Until defining characteristics were established almost 40 years ago in the DSM-III, Borderline Personality Disorder (BPD) was a vague and ambiguous concept. Because a primary characteristic is mood swings, some early researchers insisted BPD was merely a variation of Bipolar Affective Disorder (BAD). After all, if there could be Bipolar I and Bipolar II, why wasn't so-called Borderline Personality Disorder something along the line of Bipolar IV, V, or VI? ...
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Long thought to be a hallmark feature of borderline personality disorder, the inability to gauge the emotions of others and then regulate their own is what can make the lives of those with this disorder exceptionally challenging. Perhaps someone you care about has this diagnosis or seems to show some of the classic symptoms of instability, problems in attachment, and lack of clear-cut boundaries. What happens when things go wrong? How does this person react? You may find yourself in a position of having to be the voice of reason as you try to get the individual to calm down. The loss of emotional control seems to occur most often in situations involving other people, which often means you’re the target. As you’re berated, cajoled, and criticized for a supposed emotional slight, you wonder if there’s any chance of helping this person gain some self-control.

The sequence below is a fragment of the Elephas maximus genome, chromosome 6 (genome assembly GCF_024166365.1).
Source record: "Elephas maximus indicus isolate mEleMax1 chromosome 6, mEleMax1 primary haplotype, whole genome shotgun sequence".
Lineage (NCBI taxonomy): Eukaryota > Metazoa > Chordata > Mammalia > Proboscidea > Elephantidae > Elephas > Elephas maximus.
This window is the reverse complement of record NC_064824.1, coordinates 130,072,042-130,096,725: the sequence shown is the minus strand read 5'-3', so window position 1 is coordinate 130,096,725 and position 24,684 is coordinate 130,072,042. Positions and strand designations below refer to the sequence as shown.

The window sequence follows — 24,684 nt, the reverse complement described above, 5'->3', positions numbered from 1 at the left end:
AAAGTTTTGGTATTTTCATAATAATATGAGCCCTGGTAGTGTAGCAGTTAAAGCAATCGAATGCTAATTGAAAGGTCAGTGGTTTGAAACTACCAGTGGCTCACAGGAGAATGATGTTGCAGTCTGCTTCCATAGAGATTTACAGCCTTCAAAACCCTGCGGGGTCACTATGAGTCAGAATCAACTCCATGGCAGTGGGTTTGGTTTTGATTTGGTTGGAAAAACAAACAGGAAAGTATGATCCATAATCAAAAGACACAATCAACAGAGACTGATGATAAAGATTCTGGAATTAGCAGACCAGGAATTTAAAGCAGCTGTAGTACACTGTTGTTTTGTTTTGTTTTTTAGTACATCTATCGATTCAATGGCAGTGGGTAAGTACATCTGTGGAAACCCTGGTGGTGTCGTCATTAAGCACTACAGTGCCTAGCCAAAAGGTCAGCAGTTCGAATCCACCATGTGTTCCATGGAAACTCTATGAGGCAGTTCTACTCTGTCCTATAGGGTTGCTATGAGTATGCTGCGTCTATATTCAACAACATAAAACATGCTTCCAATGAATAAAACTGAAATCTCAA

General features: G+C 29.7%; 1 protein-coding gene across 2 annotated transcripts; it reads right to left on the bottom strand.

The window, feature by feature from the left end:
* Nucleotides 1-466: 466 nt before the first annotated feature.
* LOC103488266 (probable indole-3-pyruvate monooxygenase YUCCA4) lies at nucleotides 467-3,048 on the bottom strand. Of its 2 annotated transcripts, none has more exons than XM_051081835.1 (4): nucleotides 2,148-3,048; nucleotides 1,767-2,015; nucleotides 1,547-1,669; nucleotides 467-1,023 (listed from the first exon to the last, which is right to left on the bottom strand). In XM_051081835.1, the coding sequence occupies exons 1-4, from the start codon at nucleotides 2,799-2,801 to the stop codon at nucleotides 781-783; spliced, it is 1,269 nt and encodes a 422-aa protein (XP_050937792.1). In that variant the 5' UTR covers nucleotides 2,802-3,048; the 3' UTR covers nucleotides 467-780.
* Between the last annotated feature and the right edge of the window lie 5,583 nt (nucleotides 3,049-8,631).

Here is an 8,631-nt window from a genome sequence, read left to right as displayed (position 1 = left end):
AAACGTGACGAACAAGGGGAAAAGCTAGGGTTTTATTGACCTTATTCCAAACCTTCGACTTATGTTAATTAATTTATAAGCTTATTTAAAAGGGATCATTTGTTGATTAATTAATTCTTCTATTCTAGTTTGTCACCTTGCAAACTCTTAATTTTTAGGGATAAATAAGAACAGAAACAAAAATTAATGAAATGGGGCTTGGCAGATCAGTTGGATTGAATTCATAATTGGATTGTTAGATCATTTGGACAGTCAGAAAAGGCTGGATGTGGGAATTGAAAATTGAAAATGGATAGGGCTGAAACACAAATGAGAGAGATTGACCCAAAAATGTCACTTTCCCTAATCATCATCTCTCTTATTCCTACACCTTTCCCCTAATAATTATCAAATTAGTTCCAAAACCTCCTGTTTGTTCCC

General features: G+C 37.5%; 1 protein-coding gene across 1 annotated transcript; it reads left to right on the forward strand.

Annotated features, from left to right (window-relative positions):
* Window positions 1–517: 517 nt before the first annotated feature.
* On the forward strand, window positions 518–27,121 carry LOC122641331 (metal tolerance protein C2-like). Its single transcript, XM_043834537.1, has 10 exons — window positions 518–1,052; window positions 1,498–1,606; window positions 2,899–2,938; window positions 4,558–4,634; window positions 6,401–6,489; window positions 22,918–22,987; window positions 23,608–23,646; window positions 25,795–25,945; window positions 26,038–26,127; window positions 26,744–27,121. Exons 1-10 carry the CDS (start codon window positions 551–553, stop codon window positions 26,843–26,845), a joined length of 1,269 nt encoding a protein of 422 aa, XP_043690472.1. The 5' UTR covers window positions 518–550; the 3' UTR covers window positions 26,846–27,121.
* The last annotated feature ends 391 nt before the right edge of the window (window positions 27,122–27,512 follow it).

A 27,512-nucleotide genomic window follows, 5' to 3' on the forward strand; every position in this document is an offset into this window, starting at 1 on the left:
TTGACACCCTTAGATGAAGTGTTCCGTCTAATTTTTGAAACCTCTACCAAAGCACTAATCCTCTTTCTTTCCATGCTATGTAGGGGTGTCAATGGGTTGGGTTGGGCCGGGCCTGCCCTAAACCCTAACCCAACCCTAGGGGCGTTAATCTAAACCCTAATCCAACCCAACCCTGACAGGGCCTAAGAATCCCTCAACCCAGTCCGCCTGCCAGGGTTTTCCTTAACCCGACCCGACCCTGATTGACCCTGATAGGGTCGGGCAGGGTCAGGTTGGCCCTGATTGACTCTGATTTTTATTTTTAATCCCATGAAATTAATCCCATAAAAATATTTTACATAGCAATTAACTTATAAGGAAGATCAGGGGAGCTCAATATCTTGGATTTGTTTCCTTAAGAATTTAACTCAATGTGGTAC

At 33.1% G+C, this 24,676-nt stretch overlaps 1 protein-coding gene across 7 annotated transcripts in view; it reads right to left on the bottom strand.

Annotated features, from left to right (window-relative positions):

To read the complete article at Psychology Today, click here.